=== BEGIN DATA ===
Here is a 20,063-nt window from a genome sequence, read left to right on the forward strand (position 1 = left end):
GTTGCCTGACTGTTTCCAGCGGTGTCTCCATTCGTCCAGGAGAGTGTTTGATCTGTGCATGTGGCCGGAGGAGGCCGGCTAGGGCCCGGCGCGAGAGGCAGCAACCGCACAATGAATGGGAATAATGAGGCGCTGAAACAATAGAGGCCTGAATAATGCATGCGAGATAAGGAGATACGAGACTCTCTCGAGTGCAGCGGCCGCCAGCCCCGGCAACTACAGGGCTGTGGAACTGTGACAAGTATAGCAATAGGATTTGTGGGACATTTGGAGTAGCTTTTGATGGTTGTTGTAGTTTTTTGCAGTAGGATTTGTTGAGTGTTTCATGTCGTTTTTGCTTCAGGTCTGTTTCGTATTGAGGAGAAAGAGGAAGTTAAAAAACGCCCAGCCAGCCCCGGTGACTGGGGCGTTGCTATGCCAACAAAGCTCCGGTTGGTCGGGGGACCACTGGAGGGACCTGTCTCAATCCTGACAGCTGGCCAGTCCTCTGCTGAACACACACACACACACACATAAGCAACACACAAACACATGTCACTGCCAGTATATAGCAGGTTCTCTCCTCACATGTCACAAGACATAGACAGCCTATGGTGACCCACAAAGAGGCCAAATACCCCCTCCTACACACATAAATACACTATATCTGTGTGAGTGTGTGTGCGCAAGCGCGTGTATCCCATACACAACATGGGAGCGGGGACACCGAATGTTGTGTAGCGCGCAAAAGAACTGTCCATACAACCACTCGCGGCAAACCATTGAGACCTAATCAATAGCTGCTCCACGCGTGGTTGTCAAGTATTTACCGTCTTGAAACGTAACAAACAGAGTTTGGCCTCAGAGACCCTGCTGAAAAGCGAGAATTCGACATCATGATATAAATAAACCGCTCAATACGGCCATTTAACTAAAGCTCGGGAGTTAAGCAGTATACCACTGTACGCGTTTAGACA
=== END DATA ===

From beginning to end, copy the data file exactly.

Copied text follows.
Here is a 20,063-nt window from a genome sequence, read left to right on the forward strand (position 1 = left end):
GTTGCCTGACTGTTTCCAGCGGTGTCTCCATTCGTCCAGGAGAGTGTTTGATCTGTGCATGTGGCCGGAGGAGGCCGGCTAGGGCCCGGCGCGAGAGGCAGCAACCGCACAATGAATGGGAATAATGAGGCGCTGAAACAATAGAGGCCTGAATAATGCATGCGAGATAAGGAGATACGAGACTCTCTCGAGTGCAGCGGCCGCCAGCCCCGGCAACTACAGGGCTGTGGAACTGTGACAAGTATAGCAATAGGATTTGTGGGACATTTGGAGTAGCTTTTGATGGTTGTTGTAGTTTTTTGCAGTAGGATTTGTTGAGTGTTTCATGTCGTTTTTGCTTCAGGTCTGTTTCGTATTGAGGAGAAAGAGGAAGTTAAAAAACGCCCAGCCAGCCCCGGTGACTGGGGCGTTGCTATGCCAACAAAGCTCCGGTTGGTCGGGGGACCACTGGAGGGACCTGTCTCAATCCTGACAGCTGGCCAGTCCTCTGCTGAACACACACACACACACACATAAGCAACACACAAACACATGTCACTGCCAGTATATAGCAGGTTCTCTCCTCACATGTCACAAGACATAGACAGCCTATGGTGACCCACAAAGAGGCCAAATACCCCCTCCTACACACATAAATACACTATATCTGTGTGAGTGTGTGTGCGCAAGCGCGTGTATCCCATACACAACATGGGAGCGGGGACACCGAATGTTGTGTAGCGCGCAAAAGAACTGTCCATACAACCACTCGCGGCAAACCATTGAGACCTAATCAATAGCTGCTCCACGCGTGGTTGTCAAGTATTTACCGTCTTGAAACGTAACAAACAGAGTTTGGCCTCAGAGACCCTGCTGAAAAGCGAGAATTCGACATCATGATATAAATAAACCGCTCAATACGGCCATTTAACTAAAGCTCGGGAGTTAAGCAGTATACCACTGTACGCGTTTAGACA